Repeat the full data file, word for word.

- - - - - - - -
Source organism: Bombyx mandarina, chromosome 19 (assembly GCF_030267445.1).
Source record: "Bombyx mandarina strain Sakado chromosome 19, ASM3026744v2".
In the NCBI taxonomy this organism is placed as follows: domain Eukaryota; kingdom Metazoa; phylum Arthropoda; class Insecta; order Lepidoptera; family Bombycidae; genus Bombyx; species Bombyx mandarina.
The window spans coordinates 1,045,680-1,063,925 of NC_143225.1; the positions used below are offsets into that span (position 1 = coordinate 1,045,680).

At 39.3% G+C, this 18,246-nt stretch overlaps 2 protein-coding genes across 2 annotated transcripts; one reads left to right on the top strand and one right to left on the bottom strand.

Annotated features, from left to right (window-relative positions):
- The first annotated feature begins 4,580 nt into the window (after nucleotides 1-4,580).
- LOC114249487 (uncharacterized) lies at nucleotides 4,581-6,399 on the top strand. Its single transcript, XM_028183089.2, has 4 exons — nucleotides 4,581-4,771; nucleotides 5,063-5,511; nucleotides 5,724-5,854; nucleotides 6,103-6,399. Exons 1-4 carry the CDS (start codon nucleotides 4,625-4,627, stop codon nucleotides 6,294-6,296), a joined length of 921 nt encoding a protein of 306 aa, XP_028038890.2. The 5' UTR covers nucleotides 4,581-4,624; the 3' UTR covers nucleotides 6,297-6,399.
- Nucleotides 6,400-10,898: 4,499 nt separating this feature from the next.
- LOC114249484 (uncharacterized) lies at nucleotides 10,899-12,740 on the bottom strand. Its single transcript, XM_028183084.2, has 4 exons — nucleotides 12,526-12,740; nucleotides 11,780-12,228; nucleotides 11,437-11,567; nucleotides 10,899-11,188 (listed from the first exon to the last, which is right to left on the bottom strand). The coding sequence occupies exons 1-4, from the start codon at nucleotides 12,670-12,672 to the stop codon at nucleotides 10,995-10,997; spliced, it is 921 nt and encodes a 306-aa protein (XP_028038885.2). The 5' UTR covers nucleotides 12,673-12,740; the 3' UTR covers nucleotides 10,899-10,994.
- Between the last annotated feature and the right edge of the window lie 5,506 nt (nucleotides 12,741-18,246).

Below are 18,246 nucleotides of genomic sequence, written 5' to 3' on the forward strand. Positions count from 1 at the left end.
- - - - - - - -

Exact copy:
Source organism: Bombyx mandarina, chromosome 19 (assembly GCF_030267445.1).
Source record: "Bombyx mandarina strain Sakado chromosome 19, ASM3026744v2".
In the NCBI taxonomy this organism is placed as follows: domain Eukaryota; kingdom Metazoa; phylum Arthropoda; class Insecta; order Lepidoptera; family Bombycidae; genus Bombyx; species Bombyx mandarina.
The window spans coordinates 1,045,680-1,063,925 of NC_143225.1; the positions used below are offsets into that span (position 1 = coordinate 1,045,680).

At 39.3% G+C, this 18,246-nt stretch overlaps 2 protein-coding genes across 2 annotated transcripts; one reads left to right on the top strand and one right to left on the bottom strand.

Annotated features, from left to right (window-relative positions):
- The first annotated feature begins 4,580 nt into the window (after nucleotides 1-4,580).
- LOC114249487 (uncharacterized) lies at nucleotides 4,581-6,399 on the top strand. Its single transcript, XM_028183089.2, has 4 exons — nucleotides 4,581-4,771; nucleotides 5,063-5,511; nucleotides 5,724-5,854; nucleotides 6,103-6,399. Exons 1-4 carry the CDS (start codon nucleotides 4,625-4,627, stop codon nucleotides 6,294-6,296), a joined length of 921 nt encoding a protein of 306 aa, XP_028038890.2. The 5' UTR covers nucleotides 4,581-4,624; the 3' UTR covers nucleotides 6,297-6,399.
- Nucleotides 6,400-10,898: 4,499 nt separating this feature from the next.
- LOC114249484 (uncharacterized) lies at nucleotides 10,899-12,740 on the bottom strand. Its single transcript, XM_028183084.2, has 4 exons — nucleotides 12,526-12,740; nucleotides 11,780-12,228; nucleotides 11,437-11,567; nucleotides 10,899-11,188 (listed from the first exon to the last, which is right to left on the bottom strand). The coding sequence occupies exons 1-4, from the start codon at nucleotides 12,670-12,672 to the stop codon at nucleotides 10,995-10,997; spliced, it is 921 nt and encodes a 306-aa protein (XP_028038885.2). The 5' UTR covers nucleotides 12,673-12,740; the 3' UTR covers nucleotides 10,899-10,994.
- Between the last annotated feature and the right edge of the window lie 5,506 nt (nucleotides 12,741-18,246).

Below are 18,246 nucleotides of genomic sequence, written 5' to 3' on the forward strand. Positions count from 1 at the left end.